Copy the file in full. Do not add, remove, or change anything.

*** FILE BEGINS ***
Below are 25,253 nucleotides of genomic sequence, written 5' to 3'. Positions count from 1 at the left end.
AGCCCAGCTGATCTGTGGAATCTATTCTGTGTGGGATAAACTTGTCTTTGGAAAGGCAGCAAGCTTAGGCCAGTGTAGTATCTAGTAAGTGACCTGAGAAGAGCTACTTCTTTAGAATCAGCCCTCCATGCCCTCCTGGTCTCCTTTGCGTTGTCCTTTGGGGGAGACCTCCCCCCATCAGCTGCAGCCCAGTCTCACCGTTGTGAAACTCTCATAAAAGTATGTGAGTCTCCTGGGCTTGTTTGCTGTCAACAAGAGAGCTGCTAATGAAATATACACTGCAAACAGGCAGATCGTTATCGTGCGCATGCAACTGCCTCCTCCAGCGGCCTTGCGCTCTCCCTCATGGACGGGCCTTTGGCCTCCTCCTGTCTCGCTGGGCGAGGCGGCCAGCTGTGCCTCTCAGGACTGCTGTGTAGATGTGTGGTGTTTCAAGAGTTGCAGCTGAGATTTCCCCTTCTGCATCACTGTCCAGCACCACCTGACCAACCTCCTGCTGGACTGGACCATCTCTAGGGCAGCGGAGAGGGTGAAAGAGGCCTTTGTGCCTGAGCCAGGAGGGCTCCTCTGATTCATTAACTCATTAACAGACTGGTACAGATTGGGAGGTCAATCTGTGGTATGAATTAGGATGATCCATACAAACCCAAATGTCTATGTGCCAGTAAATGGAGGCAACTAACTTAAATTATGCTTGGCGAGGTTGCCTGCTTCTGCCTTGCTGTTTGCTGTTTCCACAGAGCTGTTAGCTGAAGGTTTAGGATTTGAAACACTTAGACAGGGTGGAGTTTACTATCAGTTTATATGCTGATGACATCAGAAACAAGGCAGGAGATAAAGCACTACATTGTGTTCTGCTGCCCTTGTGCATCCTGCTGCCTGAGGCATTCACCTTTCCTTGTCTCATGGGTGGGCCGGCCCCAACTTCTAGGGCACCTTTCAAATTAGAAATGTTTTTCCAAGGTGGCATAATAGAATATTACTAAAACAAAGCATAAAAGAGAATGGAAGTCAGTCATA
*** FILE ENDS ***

Below are 25,253 nucleotides of genomic sequence, written 5' to 3'. Positions count from 1 at the left end.
AGCCCAGCTGATCTGTGGAATCTATTCTGTGTGGGATAAACTTGTCTTTGGAAAGGCAGCAAGCTTAGGCCAGTGTAGTATCTAGTAAGTGACCTGAGAAGAGCTACTTCTTTAGAATCAGCCCTCCATGCCCTCCTGGTCTCCTTTGCGTTGTCCTTTGGGGGAGACCTCCCCCCATCAGCTGCAGCCCAGTCTCACCGTTGTGAAACTCTCATAAAAGTATGTGAGTCTCCTGGGCTTGTTTGCTGTCAACAAGAGAGCTGCTAATGAAATATACACTGCAAACAGGCAGATCGTTATCGTGCGCATGCAACTGCCTCCTCCAGCGGCCTTGCGCTCTCCCTCATGGACGGGCCTTTGGCCTCCTCCTGTCTCGCTGGGCGAGGCGGCCAGCTGTGCCTCTCAGGACTGCTGTGTAGATGTGTGGTGTTTCAAGAGTTGCAGCTGAGATTTCCCCTTCTGCATCACTGTCCAGCACCACCTGACCAACCTCCTGCTGGACTGGACCATCTCTAGGGCAGCGGAGAGGGTGAAAGAGGCCTTTGTGCCTGAGCCAGGAGGGCTCCTCTGATTCATTAACTCATTAACAGACTGGTACAGATTGGGAGGTCAATCTGTGGTATGAATTAGGATGATCCATACAAACCCAAATGTCTATGTGCCAGTAAATGGAGGCAACTAACTTAAATTATGCTTGGCGAGGTTGCCTGCTTCTGCCTTGCTGTTTGCTGTTTCCACAGAGCTGTTAGCTGAAGGTTTAGGATTTGAAACACTTAGACAGGGTGGAGTTTACTATCAGTTTATATGCTGATGACATCAGAAACAAGGCAGGAGATAAAGCACTACATTGTGTTCTGCTGCCCTTGTGCATCCTGCTGCCTGAGGCATTCACCTTTCCTTGTCTCATGGGTGGGCCGGCCCCAACTTCTAGGGCACCTTTCAAATTAGAAATGTTTTTCCAAGGTGGCATAATAGAATATTACTAAAACAAAGCATAAAAGAGAATGGAAGTCAGTCATA